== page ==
Before I begin I was sent a prototype copy and will receive a production copy if it funds. This is not a paid preview. If you would rather watch a video preview or a playthrough then you can see those below. Get your own copy here.
The more I have reviewed games the more I have found that I crave light, or medium light games on my shelf. This is not to say I prefer them to heavier games necessarily, but I find I spend a lot of time, and effort into making sure that I have rules correct, and learning how to play that sometimes I just want to sit down with my wife and play something quick and easy. Something along the weight of Ticket to Ride, or Splendor.
Due to this, I am always on the lookout for other games of that weight; Lions of Lydia was one. Needless to say when I browsed the rules for Tessera and saw that it just might fall into that category I was PUMPED.
In Tessera you play as an acolyte of a Roman god…or perhaps all the gods. You task is to create a mosaic in the temple that will best please them…all. To do this you will be laying out cards (each side of the card has a different gods symbol/color on it). As you do this you will you can either lay them on a totally blank space or start to stack them on top of other cards, thus covering some symbols and creating new patterns.
Your goal is to match the symbols orthogonally. The more that are connected the more potential points you will earn. However, each time you make a match you have to choose whether you want to take the points, or advance your end game scoring multiplier. On occasions where you match multiple colors you have to choose which option you want for both of them, you are not able to mix and match.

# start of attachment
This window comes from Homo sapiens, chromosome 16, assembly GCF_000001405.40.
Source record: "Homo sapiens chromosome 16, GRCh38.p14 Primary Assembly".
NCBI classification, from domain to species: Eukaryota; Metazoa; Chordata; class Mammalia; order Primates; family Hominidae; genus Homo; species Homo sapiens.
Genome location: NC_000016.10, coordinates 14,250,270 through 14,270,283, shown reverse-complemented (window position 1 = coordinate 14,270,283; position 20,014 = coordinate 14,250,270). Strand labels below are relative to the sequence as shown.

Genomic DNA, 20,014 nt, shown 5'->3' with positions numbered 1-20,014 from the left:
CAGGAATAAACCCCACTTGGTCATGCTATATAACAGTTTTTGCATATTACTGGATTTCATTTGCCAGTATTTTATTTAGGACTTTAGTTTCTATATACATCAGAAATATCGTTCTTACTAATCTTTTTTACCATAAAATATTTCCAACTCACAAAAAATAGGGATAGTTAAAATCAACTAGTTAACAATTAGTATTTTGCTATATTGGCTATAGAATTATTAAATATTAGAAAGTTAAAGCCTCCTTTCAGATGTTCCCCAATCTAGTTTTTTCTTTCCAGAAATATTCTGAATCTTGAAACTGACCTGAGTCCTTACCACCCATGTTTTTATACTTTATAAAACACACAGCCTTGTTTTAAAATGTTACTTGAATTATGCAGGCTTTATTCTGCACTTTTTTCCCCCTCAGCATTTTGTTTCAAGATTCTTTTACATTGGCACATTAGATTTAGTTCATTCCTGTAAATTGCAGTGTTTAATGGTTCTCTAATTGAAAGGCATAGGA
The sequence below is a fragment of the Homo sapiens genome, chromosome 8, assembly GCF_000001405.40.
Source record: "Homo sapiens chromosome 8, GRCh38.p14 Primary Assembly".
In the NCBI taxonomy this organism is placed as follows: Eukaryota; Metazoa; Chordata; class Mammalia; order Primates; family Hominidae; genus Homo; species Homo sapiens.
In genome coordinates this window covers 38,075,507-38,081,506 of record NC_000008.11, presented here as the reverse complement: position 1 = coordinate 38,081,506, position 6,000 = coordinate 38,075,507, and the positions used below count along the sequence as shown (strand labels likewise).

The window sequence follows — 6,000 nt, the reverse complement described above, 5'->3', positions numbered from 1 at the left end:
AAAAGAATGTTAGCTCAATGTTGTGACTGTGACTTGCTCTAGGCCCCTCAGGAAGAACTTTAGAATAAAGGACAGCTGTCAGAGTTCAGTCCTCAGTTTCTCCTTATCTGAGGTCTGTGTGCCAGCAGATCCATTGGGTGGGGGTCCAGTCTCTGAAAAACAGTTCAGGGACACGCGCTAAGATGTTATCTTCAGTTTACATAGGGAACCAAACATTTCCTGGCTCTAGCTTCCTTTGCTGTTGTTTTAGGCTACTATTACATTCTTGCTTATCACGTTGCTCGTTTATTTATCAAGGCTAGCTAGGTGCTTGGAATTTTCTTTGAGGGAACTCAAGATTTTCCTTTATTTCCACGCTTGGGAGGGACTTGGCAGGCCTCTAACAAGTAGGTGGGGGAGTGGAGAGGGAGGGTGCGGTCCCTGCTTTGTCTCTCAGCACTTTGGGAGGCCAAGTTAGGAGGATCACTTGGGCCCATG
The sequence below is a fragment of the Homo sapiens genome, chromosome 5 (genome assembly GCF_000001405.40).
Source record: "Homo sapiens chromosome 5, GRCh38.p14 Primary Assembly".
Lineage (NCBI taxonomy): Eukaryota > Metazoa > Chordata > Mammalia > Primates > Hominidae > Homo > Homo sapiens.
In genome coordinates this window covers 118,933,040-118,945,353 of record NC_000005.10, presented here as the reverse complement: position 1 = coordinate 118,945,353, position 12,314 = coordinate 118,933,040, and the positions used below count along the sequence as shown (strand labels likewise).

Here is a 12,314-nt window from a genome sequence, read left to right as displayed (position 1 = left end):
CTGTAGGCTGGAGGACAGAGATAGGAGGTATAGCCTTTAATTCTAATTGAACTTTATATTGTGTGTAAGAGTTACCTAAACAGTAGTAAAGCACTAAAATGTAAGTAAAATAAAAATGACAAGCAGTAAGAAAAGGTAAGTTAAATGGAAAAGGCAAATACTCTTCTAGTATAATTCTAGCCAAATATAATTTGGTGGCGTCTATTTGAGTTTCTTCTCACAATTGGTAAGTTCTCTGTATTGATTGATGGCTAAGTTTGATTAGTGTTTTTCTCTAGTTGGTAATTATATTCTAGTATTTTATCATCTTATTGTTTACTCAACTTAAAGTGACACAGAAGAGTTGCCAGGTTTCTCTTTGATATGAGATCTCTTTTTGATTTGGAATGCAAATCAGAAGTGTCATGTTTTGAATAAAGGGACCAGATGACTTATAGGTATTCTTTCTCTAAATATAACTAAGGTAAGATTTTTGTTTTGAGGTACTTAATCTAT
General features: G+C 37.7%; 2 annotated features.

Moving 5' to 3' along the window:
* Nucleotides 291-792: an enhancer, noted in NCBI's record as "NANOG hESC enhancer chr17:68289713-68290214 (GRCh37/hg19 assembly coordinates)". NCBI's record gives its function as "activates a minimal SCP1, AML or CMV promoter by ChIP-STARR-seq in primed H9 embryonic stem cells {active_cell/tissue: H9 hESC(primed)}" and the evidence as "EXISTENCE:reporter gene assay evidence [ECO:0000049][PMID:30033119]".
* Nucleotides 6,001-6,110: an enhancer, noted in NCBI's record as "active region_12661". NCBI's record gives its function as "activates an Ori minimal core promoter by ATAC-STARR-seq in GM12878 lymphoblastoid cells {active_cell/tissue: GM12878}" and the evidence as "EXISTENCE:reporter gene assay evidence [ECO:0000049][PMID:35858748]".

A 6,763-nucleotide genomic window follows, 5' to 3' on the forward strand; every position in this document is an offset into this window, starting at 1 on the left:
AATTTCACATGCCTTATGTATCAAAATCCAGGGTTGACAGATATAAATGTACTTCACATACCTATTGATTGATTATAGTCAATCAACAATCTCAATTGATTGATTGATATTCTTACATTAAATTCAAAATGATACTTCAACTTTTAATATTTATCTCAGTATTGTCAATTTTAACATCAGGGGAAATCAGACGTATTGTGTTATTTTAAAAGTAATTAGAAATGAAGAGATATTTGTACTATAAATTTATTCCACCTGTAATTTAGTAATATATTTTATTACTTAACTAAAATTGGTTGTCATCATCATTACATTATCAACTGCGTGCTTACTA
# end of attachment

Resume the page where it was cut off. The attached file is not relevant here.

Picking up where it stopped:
Once all the cards have been played, the player with the highest score is crowned the winner…which likely just means that you are not turned into a flower, or a deer by the gods who are unhappy with what you have done.
So what do I think?
I really like how this game looks on the table. I think it is very visually appealing in its simplicity. More importantly I think the game is extremely elegant in its simplicity.
Even in the more complex 3-4 player game there are very few rules, but the decision space is large. Almost every single turn you have the option to score points, but that choice of when to start scoring points and stop increasing your multiplier is a constant. It is delightfully frustrating to make that decision, and then you are constantly questioning whether or not you waited too long to start scoring your points. It is a blast.
Though I have never played the 3-4 player game I like what I see about it. There is an added rule that limits where you can lay tiles slightly, and I love the idea behind it. It is a way to force players to build the mosaic out from the center of the board, preventing a pile up of cards, and it shouldkeep the game feeling fresh.
I got nothing. I like this game quite a bit, and the things I think work, I think REALLY work.
The theme does not come through on this one. At the end of the day you are making pretty patterns, but the bit about the gods is not realized. Especially because the Roman/Greek gods were petty AF, and I cannot imagine it going well for anyone defacing mosaics honoring one god to honor another. It just seems like bad business all around.
Finally, in way of a warning, this game is not remotely heavy. It is fast and simple, and if you are looking for more than that then perhaps look elsewhere…might I recommend Feudum 🙂
Bringing it all together
Tessera is a light, simple game that is almost perfectly calibrated. The rules are lightning fast to teach, but the game is just a pure delight to play. The choices are always meaningful, and it plays fast enough that even if you make all the wrong choices, you will be playing another round in 15-20 minutes. I think the game looks lovely on the table, and my only really quibble is that the theme does not really come through. If you are looking for a game the same weight of Splendor then this is a great option. In fact I think I would always reach for this before I reach for Splendor.
Ahhhh, I see the gods cursed you with verbosity
* Game looks lovely on the table
* Theme is there…sort of
* Very easy to learn, and play
* Though the game is simple, it is a delightful puzzle to play
* Between Tessera and Lions of Lydia I cannot see Splendor hitting my table again